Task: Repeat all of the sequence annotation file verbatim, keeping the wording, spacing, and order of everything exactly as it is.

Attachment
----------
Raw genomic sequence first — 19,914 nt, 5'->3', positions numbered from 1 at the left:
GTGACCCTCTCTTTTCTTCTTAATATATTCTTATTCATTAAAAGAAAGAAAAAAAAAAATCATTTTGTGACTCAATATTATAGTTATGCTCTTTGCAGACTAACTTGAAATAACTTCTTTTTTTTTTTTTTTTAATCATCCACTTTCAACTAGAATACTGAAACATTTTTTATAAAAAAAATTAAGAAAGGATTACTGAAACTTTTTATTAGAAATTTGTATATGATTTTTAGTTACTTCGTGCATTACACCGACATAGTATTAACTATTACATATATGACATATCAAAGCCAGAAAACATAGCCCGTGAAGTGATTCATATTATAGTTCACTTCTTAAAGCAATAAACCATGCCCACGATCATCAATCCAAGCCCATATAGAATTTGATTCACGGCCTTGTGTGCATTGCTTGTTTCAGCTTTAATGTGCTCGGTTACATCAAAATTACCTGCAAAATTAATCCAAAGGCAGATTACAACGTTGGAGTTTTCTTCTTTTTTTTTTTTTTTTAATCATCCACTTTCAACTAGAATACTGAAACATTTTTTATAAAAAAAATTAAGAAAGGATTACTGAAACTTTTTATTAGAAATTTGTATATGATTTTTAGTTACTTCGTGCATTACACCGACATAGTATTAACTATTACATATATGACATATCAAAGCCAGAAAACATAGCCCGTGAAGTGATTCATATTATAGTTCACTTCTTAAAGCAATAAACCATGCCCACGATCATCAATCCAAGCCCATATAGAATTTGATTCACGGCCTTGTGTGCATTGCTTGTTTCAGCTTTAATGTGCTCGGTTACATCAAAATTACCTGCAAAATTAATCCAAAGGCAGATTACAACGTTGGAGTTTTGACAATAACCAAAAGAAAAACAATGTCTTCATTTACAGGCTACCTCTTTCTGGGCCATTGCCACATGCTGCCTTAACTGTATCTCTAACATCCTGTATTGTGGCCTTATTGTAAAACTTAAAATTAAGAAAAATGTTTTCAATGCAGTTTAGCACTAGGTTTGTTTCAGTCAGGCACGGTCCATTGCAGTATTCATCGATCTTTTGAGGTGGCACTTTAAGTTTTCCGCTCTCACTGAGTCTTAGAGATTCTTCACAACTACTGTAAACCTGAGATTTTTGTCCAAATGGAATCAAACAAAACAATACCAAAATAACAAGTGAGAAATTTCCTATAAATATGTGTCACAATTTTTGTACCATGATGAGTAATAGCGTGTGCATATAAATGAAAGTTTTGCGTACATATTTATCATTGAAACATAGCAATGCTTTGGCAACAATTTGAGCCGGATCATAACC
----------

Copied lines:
Raw genomic sequence first — 19,914 nt, 5'->3', positions numbered from 1 at the left:
GTGACCCTCTCTTTTCTTCTTAATATATTCTTATTCATTAAAAGAAAGAAAAAAAAAAATCATTTTGTGACTCAATATTATAGTTATGCTCTTTGCAGACTAACTTGAAATAACTTCTTTTTTTTTTTTTTTTAATCATCCACTTTCAACTAGAATACTGAAACATTTTTTATAAAAAAAATTAAGAAAGGATTACTGAAACTTTTTATTAGAAATTTGTATATGATTTTTAGTTACTTCGTGCATTACACCGACATAGTATTAACTATTACATATATGACATATCAAAGCCAGAAAACATAGCCCGTGAAGTGATTCATATTATAGTTCACTTCTTAAAGCAATAAACCATGCCCACGATCATCAATCCAAGCCCATATAGAATTTGATTCACGGCCTTGTGTGCATTGCTTGTTTCAGCTTTAATGTGCTCGGTTACATCAAAATTACCTGCAAAATTAATCCAAAGGCAGATTACAACGTTGGAGTTTTCTTCTTTTTTTTTTTTTTTTAATCATCCACTTTCAACTAGAATACTGAAACATTTTTTATAAAAAAAATTAAGAAAGGATTACTGAAACTTTTTATTAGAAATTTGTATATGATTTTTAGTTACTTCGTGCATTACACCGACATAGTATTAACTATTACATATATGACATATCAAAGCCAGAAAACATAGCCCGTGAAGTGATTCATATTATAGTTCACTTCTTAAAGCAATAAACCATGCCCACGATCATCAATCCAAGCCCATATAGAATTTGATTCACGGCCTTGTGTGCATTGCTTGTTTCAGCTTTAATGTGCTCGGTTACATCAAAATTACCTGCAAAATTAATCCAAAGGCAGATTACAACGTTGGAGTTTTGACAATAACCAAAAGAAAAACAATGTCTTCATTTACAGGCTACCTCTTTCTGGGCCATTGCCACATGCTGCCTTAACTGTATCTCTAACATCCTGTATTGTGGCCTTATTGTAAAACTTAAAATTAAGAAAAATGTTTTCAATGCAGTTTAGCACTAGGTTTGTTTCAGTCAGGCACGGTCCATTGCAGTATTCATCGATCTTTTGAGGTGGCACTTTAAGTTTTCCGCTCTCACTGAGTCTTAGAGATTCTTCACAACTACTGTAAACCTGAGATTTTTGTCCAAATGGAATCAAACAAAACAATACCAAAATAACAAGTGAGAAATTTCCTATAAATATGTGTCACAATTTTTGTACCATGATGAGTAATAGCGTGTGCATATAAATGAAAGTTTTGCGTACATATTTATCATTGAAACATAGCAATGCTTTGGCAACAATTTGAGCCGGATCATAACC